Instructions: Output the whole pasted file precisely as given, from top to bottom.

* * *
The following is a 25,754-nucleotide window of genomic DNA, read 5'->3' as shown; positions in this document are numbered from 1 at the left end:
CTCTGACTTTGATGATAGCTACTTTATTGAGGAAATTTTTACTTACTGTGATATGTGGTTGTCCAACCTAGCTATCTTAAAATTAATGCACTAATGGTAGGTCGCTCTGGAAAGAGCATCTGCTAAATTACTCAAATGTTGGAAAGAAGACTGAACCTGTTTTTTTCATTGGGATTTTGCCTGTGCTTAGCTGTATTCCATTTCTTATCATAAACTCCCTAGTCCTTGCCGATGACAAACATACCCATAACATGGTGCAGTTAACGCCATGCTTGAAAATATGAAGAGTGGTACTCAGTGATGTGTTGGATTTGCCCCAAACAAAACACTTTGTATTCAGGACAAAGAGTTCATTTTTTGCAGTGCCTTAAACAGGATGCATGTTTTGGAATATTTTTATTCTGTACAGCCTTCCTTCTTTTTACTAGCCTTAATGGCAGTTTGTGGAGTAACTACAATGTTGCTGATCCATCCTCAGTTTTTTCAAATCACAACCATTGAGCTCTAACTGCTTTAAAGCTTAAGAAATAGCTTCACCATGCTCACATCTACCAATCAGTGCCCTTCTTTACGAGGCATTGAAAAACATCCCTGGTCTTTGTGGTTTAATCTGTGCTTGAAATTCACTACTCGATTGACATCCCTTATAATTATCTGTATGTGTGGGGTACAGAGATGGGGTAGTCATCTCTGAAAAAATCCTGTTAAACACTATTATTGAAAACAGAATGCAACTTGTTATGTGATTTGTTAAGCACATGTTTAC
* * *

The following is a 25,754-nucleotide window of genomic DNA, read 5'->3' as shown; positions in this document are numbered from 1 at the left end:
CTCTGACTTTGATGATAGCTACTTTATTGAGGAAATTTTTACTTACTGTGATATGTGGTTGTCCAACCTAGCTATCTTAAAATTAATGCACTAATGGTAGGTCGCTCTGGAAAGAGCATCTGCTAAATTACTCAAATGTTGGAAAGAAGACTGAACCTGTTTTTTTCATTGGGATTTTGCCTGTGCTTAGCTGTATTCCATTTCTTATCATAAACTCCCTAGTCCTTGCCGATGACAAACATACCCATAACATGGTGCAGTTAACGCCATGCTTGAAAATATGAAGAGTGGTACTCAGTGATGTGTTGGATTTGCCCCAAACAAAACACTTTGTATTCAGGACAAAGAGTTCATTTTTTGCAGTGCCTTAAACAGGATGCATGTTTTGGAATATTTTTATTCTGTACAGCCTTCCTTCTTTTTACTAGCCTTAATGGCAGTTTGTGGAGTAACTACAATGTTGCTGATCCATCCTCAGTTTTTTCAAATCACAACCATTGAGCTCTAACTGCTTTAAAGCTTAAGAAATAGCTTCACCATGCTCACATCTACCAATCAGTGCCCTTCTTTACGAGGCATTGAAAAACATCCCTGGTCTTTGTGGTTTAATCTGTGCTTGAAATTCACTACTCGATTGACATCCCTTATAATTATCTGTATGTGTGGGGTACAGAGATGGGGTAGTCATCTCTGAAAAAATCCTGTTAAACACTATTATTGAAAACAGAATGCAACTTGTTATGTGATTTGTTAAGCACATGTTTAC